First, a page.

Just stop talking. Delete your scheduled tweets. Exit the comments on that Facebook post. Throw out your keyboard entirely. Don’t talk to the bartender about what you think about politics. Get totally blitzed and install a passcode on your phone that you have no way of remembering (maybe the bartender’s phone number?). Extinguish your hot takes and sit quietly as you watch the smoke rise up and slowly fade away.
Every day, we feel compelled to weigh in on any number of things, from the weather to police brutality to what Chrissy Teigen had as a late night snack. If we don’t say that we think something bad is bad, we feel like we’re letting people who might not know it’s bad down. If we wake up four hours after a huge story broke, we feel pressed to fire off some tweet showing we know what’s going on and simply chose to wait until a more opportune time. Our read receipts are our posts and comments and conversations: the thing we’re marking as “read” is an endless stream of things to be upset about or inspired by. We heart a tweet and like a post as an indication that it’s been read, not that we like or heart it.
That isn’t healthy.
We should want to seek out information to learn and grow – that’s unequivocally good and important. But somewhere in the rat race we’ve replaced the process of learning and growing with “Seek out information just to comment on it.” When a celebrity dies, you have to say something or it might look like you don’t care. When a gross injustice occurs, you have to stomp your feet in rejection of it or it might seem like you’re in favor of it. We’re constricting ourselves with our commitment to establishing our presence on an issue rather than exploring the different aspects of that issue. We think we’re expanding our minds, but really we’re just reinforcing the opinions we’ve already decided, only taking the time to meekly investigate other perspectives after the story has stopped trending and everyone’s moved on.
Your hot take doesn’t matter. It doesn’t do anything for you, for the people you’re sharing it with, or for the world at large.
It’s just a way for you to check in and show you’re conscious. It serves no purpose in broadening your mind or the minds of others, because it’s inherently just a fast throwaway thought about something you’ll forget about in two weeks.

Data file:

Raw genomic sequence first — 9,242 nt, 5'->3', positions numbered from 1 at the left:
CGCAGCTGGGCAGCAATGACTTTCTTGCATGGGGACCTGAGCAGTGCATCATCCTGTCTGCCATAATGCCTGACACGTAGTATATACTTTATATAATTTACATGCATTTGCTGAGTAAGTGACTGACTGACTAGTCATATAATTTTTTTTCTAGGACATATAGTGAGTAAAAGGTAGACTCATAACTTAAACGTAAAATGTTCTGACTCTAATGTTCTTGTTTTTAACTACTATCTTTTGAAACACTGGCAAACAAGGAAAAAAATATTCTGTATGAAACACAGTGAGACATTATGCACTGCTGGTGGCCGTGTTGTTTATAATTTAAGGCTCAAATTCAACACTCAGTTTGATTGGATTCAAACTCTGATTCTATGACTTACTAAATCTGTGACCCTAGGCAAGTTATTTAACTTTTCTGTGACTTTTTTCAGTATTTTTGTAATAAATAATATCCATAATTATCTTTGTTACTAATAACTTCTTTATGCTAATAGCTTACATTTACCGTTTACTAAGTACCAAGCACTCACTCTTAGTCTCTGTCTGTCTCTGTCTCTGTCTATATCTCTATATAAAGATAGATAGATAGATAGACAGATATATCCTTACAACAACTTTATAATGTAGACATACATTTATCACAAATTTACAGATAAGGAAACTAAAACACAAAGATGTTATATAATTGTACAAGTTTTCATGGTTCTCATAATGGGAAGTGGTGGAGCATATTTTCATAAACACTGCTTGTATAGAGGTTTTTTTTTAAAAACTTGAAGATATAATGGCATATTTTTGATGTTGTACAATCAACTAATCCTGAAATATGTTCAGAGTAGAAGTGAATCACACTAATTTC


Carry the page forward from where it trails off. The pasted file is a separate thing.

But imagine, if you will, a world where nobody shared their opinions and no one could see or hear yours. People might share news stories, but nobody accompanies that with a hot take. How long would it take until you started responding the same? Reading and listening and sharing without attaching your two cents to it? How long would it take until you realized this habit of commenting just to show you’re up to date is purely transactional, and serves no real benefit? How long until you realized how purely performative it all is? A few days? A week? A month?
More recently, I’ve started imagining I’m in this fantasy world. I’ve had a lot of big things on my plate, so I haven’t had time to engage with the news like I used to. When a big story breaks, I might retweet an informative insight on it or repost an op ed that helped me see something in a new perspective. Mostly, though, the amount of focus I’ve had to apply to things beyond the news has made me really aware of how generally superficial my relationship with news and opinions is. So thinking up this world where nobody shares their opinions, it’s almost like a mental vacation for me. Nobody’s waiting for my input on something (because most of the time, they aren’t anyway). So instead I just entertain myself with thinking up silly stories, deeply examining something I’ve never really looked at before, posting gifs of raccoons, or just being silent altogether. I tell myself it’s okay not to comment, because sometimes it’s better to be silent than to add to the self-congratulatory noise.